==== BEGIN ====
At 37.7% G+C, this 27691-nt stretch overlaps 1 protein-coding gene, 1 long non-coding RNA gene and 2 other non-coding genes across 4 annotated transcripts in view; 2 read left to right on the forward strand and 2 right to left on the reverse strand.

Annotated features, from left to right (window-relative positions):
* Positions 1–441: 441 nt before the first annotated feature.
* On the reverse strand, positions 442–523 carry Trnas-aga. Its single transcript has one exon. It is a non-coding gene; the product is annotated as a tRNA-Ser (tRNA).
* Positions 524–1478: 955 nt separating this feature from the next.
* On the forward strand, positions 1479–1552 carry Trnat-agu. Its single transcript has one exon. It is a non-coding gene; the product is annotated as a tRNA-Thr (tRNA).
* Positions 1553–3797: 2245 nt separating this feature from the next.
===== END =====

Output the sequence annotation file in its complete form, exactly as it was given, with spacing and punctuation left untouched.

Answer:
At 37.7% G+C, this 27691-nt stretch overlaps 1 protein-coding gene, 1 long non-coding RNA gene and 2 other non-coding genes across 4 annotated transcripts in view; 2 read left to right on the forward strand and 2 right to left on the reverse strand.

Annotated features, from left to right (window-relative positions):
* Positions 1–441: 441 nt before the first annotated feature.
* On the reverse strand, positions 442–523 carry Trnas-aga. Its single transcript has one exon. It is a non-coding gene; the product is annotated as a tRNA-Ser (tRNA).
* Positions 524–1478: 955 nt separating this feature from the next.
* On the forward strand, positions 1479–1552 carry Trnat-agu. Its single transcript has one exon. It is a non-coding gene; the product is annotated as a tRNA-Thr (tRNA).
* Positions 1553–3797: 2245 nt separating this feature from the next.